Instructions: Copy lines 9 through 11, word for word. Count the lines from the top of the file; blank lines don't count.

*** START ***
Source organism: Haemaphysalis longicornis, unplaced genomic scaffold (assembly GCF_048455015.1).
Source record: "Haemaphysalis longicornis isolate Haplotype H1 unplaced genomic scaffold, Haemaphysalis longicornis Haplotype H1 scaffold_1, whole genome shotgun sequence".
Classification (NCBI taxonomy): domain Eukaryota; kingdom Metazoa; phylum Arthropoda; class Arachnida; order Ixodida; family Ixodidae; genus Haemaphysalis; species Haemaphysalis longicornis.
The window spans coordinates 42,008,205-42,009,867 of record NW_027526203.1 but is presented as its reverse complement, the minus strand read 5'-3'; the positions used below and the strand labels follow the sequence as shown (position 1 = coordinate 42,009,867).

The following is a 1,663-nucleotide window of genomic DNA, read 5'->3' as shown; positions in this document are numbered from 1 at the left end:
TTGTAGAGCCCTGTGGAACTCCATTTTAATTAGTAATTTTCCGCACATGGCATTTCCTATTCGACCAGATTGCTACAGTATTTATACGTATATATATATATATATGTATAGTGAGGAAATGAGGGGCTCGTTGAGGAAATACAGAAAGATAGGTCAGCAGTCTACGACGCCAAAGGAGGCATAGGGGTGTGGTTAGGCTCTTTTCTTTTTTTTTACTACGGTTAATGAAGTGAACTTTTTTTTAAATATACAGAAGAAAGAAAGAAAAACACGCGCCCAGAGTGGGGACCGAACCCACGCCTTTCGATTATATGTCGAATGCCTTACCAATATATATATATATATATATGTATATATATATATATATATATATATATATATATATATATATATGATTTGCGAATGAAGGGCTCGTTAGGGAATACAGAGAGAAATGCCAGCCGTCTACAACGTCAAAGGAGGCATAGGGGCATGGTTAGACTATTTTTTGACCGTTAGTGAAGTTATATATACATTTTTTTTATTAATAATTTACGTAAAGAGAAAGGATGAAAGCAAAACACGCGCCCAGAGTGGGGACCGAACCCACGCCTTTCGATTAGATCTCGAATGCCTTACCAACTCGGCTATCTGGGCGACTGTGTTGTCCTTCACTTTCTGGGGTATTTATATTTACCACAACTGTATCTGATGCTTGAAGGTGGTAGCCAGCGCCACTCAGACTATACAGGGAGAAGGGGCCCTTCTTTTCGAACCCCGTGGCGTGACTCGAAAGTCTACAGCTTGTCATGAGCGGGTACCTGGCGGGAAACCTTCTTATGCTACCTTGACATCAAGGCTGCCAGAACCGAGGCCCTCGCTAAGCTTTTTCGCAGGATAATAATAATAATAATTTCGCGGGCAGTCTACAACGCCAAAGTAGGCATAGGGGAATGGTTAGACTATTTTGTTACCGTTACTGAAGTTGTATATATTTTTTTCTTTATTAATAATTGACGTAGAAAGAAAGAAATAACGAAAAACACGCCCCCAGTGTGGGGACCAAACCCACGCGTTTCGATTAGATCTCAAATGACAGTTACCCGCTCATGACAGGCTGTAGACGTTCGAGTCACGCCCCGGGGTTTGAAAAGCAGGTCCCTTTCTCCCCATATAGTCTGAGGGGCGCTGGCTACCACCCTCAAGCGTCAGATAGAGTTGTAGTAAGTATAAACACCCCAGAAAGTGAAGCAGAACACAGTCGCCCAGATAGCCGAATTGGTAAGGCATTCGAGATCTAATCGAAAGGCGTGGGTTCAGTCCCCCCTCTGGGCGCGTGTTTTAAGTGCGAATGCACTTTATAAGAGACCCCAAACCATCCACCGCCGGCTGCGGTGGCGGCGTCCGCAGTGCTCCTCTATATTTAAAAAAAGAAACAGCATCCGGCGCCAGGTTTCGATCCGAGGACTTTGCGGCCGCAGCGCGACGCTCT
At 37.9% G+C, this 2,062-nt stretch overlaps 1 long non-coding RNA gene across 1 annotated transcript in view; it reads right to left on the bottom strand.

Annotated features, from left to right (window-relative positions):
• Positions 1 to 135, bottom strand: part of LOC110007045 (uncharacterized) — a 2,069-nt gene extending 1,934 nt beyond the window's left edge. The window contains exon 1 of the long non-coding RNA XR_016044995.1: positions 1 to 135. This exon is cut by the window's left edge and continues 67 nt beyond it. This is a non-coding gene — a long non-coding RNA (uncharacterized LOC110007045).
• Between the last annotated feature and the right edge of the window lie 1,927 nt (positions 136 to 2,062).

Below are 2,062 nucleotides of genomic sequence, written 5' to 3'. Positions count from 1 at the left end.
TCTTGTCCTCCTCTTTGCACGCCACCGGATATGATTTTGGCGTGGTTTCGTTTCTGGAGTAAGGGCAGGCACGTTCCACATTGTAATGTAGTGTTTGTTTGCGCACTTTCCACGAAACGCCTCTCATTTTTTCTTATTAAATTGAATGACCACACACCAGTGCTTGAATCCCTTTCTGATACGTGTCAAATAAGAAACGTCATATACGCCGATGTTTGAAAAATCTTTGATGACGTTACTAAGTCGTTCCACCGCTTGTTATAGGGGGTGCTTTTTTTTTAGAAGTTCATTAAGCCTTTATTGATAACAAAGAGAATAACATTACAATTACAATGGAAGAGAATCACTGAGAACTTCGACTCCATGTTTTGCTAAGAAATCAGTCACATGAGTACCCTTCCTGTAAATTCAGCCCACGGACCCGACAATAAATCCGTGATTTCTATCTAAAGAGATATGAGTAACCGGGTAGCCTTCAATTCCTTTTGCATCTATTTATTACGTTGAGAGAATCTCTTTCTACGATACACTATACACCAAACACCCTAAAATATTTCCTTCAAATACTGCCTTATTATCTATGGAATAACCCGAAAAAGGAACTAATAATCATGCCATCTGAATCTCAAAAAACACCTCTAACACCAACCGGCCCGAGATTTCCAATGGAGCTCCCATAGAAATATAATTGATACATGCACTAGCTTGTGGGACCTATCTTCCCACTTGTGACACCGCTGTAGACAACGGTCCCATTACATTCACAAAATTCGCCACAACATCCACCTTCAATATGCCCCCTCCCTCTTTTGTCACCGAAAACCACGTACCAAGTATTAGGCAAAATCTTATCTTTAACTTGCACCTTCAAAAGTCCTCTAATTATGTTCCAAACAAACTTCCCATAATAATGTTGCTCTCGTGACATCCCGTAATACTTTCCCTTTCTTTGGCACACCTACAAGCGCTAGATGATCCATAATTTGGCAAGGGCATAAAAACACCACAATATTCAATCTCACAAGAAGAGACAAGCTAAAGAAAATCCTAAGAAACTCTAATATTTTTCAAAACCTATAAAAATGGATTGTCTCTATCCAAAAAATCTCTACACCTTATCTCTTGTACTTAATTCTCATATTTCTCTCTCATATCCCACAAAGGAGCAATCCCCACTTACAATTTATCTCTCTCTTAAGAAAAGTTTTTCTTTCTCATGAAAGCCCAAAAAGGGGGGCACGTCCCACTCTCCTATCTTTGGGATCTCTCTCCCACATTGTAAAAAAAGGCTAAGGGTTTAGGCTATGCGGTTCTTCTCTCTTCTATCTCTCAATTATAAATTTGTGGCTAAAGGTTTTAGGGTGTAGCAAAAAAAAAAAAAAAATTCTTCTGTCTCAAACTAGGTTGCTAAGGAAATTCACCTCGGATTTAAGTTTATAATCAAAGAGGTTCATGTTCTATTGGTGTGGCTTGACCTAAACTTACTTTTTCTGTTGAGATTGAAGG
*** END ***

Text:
• Positions 1 to 135, bottom strand: part of LOC110007045 (uncharacterized) — a 2,069-nt gene extending 1,934 nt beyond the window's left edge. The window contains exon 1 of the long non-coding RNA XR_016044995.1: positions 1 to 135. This exon is cut by the window's left edge and continues 67 nt beyond it. This is a non-coding gene — a long non-coding RNA (uncharacterized LOC110007045).
• Between the last annotated feature and the right edge of the window lie 1,927 nt (positions 136 to 2,062).

Below are 2,062 nucleotides of genomic sequence, written 5' to 3'. Positions count from 1 at the left end.